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Do I have to list legal claims or lawsuits in my bankruptcy papers?

Yes.  Big time, yes!

You have to identify all legal claims or lawsuits.  

For example,  automobile accidents,  workers compensation,  medical malpractice,  employment claims,  contractual claims, negligence, harassment, civil rights and any other types.

“But, I have not received any compensation yet.”  It does not matter.  

“But I might not win the case!”  It does not matter.  You have to list it.

"So, what if I don’t list the legal claim?"

You sign bankruptcy schedules under oath.   You declared, under penalty of perjury, that you don’t have a legal claim.  Essentially, you are saying that you have no claim against the other party.   “So what?” you again might say.

Here’s what:

1. If you do file a lawsuit in the state court, the defendant can tell the judge, “Hey, the plaintiff (i.e., you, the person making a claim) did not list me on his or her bankruptcy papers.  Therefore he or she is saying there is no valid claim against me.  Judicial estoppel.  Please dismiss the case against me!”  Many courts will say, “I agree.  Case dismissed.”  

In other words, “List or get dismissed.”

And guess what? If you had simply listed the lawsuit or claim, the above dismissal would not have happened.  Further, you claim might in some cases be fully or partially exempt (legally protected) from liquidation by the bankruptcy trustee.  Or, alternatively, even if your claim is not exempt, the trustee might not be interested in liquidation anyway due to the tenuous nature of the case.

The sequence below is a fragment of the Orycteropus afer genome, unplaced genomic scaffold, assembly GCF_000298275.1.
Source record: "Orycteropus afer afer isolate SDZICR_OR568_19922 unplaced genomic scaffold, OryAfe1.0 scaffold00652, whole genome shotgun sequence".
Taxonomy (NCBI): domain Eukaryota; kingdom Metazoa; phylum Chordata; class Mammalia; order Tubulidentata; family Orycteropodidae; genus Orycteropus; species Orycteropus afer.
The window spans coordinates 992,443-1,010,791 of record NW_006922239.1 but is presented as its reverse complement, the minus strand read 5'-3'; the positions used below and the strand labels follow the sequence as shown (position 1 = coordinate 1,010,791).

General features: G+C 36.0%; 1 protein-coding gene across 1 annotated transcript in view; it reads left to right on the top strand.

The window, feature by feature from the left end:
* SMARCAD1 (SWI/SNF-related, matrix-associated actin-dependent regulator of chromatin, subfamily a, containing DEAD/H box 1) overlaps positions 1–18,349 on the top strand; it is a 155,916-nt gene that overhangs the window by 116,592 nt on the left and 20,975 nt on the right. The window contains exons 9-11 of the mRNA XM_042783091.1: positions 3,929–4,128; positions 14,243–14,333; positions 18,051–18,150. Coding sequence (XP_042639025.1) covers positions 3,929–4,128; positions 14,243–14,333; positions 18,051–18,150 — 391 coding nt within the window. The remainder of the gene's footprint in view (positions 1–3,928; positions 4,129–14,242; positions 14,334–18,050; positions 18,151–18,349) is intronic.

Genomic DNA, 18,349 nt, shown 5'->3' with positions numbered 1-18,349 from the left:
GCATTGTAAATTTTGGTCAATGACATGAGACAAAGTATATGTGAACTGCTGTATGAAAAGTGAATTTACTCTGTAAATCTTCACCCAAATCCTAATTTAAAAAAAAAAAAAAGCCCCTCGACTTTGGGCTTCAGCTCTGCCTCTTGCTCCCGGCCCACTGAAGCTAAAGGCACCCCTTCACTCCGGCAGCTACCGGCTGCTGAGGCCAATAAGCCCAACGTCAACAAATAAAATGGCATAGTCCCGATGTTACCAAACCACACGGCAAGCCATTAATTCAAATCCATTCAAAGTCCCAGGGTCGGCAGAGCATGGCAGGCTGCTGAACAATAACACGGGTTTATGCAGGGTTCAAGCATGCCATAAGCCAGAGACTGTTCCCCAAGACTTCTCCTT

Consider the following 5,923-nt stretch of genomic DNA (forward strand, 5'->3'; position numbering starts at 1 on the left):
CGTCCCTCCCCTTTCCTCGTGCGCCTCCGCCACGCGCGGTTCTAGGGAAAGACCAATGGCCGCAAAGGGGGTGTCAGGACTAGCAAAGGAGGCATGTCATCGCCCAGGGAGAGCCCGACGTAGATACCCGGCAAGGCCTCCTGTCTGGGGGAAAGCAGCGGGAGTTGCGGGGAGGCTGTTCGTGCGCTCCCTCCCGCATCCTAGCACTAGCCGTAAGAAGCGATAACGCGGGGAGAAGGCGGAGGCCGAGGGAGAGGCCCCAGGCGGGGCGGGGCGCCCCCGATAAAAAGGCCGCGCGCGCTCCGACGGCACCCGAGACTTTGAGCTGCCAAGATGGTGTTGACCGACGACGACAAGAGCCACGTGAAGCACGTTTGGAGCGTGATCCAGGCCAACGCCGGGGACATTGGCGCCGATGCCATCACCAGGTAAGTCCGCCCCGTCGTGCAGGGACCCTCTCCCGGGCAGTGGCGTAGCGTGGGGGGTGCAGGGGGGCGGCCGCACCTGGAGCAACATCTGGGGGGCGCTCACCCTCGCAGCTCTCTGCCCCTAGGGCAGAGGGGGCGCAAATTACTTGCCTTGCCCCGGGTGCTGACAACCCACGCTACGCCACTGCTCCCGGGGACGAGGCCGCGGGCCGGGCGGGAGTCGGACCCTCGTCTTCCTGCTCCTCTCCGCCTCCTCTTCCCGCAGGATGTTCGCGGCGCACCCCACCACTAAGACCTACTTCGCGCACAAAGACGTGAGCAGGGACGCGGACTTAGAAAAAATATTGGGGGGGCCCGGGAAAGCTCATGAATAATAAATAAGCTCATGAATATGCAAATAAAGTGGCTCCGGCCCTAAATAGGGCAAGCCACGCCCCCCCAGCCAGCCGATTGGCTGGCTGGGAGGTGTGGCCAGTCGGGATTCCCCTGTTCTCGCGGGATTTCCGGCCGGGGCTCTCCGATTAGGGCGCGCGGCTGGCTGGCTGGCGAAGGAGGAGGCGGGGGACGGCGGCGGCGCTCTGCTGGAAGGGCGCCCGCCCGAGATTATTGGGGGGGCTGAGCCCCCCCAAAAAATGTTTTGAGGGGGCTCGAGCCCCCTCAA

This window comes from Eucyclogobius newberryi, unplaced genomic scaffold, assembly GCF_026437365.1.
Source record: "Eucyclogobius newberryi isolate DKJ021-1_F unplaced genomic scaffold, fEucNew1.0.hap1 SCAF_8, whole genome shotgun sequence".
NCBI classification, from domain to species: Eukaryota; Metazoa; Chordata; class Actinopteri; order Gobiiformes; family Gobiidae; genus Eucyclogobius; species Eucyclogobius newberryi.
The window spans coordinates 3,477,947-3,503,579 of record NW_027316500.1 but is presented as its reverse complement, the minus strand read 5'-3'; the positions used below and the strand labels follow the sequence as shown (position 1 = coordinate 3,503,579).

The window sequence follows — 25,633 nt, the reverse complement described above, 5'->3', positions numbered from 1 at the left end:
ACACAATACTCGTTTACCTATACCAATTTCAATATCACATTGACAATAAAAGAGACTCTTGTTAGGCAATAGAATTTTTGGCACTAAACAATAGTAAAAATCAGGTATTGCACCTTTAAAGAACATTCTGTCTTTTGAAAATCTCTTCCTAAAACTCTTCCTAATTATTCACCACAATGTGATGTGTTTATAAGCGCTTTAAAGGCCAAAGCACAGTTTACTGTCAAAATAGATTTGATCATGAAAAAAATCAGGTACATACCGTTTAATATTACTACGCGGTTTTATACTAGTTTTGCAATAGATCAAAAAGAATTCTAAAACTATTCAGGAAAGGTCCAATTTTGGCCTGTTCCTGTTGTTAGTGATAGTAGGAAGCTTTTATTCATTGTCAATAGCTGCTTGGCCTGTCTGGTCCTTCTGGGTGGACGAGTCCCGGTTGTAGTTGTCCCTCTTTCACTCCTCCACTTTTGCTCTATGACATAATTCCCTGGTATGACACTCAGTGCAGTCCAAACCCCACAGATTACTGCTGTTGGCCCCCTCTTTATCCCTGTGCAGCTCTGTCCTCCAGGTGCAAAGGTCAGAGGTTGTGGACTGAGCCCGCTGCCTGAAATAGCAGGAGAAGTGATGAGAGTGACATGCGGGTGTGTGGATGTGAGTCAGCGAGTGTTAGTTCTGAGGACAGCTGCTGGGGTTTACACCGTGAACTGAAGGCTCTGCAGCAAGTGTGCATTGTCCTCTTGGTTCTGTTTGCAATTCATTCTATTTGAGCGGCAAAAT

2. The defendant, if he finds out that you filed a bankruptcy, will often tell your bankruptcy trustee.  Your trustee will reopen your case.  Then, the trustee will not only liquidate the claim (use the settlement or recovery to pay creditors), but, further, you will probably end up losing your bankruptcy discharge (in other words, your debts will not be forgiven after all)!

The moral of the story: “Honesty is the best policy.”  If you are filing a bankruptcy case, list all your assets, including all legal claims and lawsuits you have against anyone for anything. Yes, even if you don’t know what the case is worth.  Even if you have not officially presented a claim yet.  Even if you are not sure whether you will ever even pursue the claim.  And even if your claim might be a weak case.

See also 1 Peter 3:10 and Proverbs 11:3.

Copyright 2011


Under the new bankruptcy laws, Christian attorney, Matthew Tozer is a debt relief agency because he helps people file for bankruptcy relief under the Bankruptcy Code.

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